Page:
Linguistic characteristics in a non-trauma-related narrative task are associated with PTSD diagnosis and symptom severity

Santiago Papini, Patricia Yoon, Mikael Rubin, Teresa Lopez-Castro, Denise A. Hien

Research output: Contribution to journalArticlepeer-review

4 Scopus citations

Abstract

Linguistic characteristics of trauma narratives have been linked to the development and severity of posttraumatic stress disorder (PTSD). However, it remains unclear if linguistic markers of PTSD exist beyond the scope of trauma narratives. This study used ambiguous visual prompts to elicit spontaneous narratives from trauma-exposed individuals with (n = 23) and without PTSD (n = 30). Individuals with PTSD used more singular pronouns and death-related words, and fewer plural pronouns. Within the PTSD group, increased severity of reexperiencing symptoms was associated with greater use of singular pronouns and lower use of cognitive words; increased severity of avoidance symptoms was associated with lower use of death words; and increased severity of hyperarousal symptoms was associated with less frequent use of anxiety words. Together, these linguistic variables accounted for 53% of the variance in total PTSD symptom severity. These findings are consistent with previous research suggesting that language use is a strong predictor of PTSD psychopathology, and extend the evidence to include the linguistic characteristics of non-trauma-related narratives.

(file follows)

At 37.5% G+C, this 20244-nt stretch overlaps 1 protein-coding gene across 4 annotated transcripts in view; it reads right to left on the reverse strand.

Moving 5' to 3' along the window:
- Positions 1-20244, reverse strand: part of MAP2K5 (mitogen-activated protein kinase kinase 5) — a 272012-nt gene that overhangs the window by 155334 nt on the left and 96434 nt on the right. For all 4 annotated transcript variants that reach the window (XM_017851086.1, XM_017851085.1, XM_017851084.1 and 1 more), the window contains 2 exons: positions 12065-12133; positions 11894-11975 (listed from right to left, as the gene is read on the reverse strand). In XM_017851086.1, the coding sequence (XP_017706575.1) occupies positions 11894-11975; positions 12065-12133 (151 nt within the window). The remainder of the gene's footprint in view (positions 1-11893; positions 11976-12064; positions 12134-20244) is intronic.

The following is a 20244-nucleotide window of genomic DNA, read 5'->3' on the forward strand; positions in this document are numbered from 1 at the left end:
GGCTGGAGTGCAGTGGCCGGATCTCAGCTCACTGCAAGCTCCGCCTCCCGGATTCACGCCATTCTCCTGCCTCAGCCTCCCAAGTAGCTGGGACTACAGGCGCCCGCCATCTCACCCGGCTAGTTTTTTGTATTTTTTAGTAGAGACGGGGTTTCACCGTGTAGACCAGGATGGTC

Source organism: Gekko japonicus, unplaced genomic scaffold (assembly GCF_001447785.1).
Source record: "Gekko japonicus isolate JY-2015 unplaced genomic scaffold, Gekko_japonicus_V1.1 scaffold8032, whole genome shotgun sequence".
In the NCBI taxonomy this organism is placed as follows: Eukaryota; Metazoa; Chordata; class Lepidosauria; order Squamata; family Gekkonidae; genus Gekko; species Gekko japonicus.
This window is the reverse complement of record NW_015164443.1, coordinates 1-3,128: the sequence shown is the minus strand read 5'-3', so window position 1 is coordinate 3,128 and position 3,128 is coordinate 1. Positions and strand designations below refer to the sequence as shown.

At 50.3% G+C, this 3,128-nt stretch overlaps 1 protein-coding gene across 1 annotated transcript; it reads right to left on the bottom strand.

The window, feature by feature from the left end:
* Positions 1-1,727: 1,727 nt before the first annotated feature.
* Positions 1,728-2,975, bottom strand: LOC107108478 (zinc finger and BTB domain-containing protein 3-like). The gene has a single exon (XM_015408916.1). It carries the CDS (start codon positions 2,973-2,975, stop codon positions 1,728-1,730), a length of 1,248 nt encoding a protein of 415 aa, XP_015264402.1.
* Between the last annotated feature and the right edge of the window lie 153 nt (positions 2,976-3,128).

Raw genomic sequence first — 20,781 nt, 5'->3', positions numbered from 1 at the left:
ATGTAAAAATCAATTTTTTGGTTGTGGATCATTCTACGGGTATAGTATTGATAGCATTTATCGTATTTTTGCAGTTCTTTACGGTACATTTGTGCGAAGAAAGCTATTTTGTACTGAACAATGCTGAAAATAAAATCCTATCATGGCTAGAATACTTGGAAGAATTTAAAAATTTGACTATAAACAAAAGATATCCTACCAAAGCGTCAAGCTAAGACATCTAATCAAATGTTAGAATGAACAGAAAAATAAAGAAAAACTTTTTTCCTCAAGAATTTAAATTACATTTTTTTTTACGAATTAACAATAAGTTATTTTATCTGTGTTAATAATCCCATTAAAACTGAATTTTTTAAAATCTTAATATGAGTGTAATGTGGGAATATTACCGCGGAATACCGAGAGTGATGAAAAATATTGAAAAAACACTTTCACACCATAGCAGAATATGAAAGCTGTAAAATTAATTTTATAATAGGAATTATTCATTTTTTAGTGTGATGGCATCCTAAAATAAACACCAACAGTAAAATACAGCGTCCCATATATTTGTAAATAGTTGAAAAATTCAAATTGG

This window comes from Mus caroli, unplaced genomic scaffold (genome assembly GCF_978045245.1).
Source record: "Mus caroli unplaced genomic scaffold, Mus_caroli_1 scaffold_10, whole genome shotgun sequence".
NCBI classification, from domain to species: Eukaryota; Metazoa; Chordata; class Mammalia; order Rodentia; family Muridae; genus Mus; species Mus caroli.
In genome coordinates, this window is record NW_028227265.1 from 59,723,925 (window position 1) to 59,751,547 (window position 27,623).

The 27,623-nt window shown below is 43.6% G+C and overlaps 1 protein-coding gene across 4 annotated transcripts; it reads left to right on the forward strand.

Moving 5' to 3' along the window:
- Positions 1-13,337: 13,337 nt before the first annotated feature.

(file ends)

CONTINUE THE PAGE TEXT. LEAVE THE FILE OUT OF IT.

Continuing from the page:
Original languageEnglish (US)
Pages (from-to)295-302
Number of pages8
JournalPsychological Trauma: Theory, Research, Practice, and Policy
Volume7
Issue number3
DOIs
StatePublished - May 1 2015
Externally publishedYes

All Science Journal Classification (ASJC) codes

  • Social Psychology
  • Clinical Psychology

Keywords

  • PTSD
  • linguistic predictors
  • narrative
  • trauma

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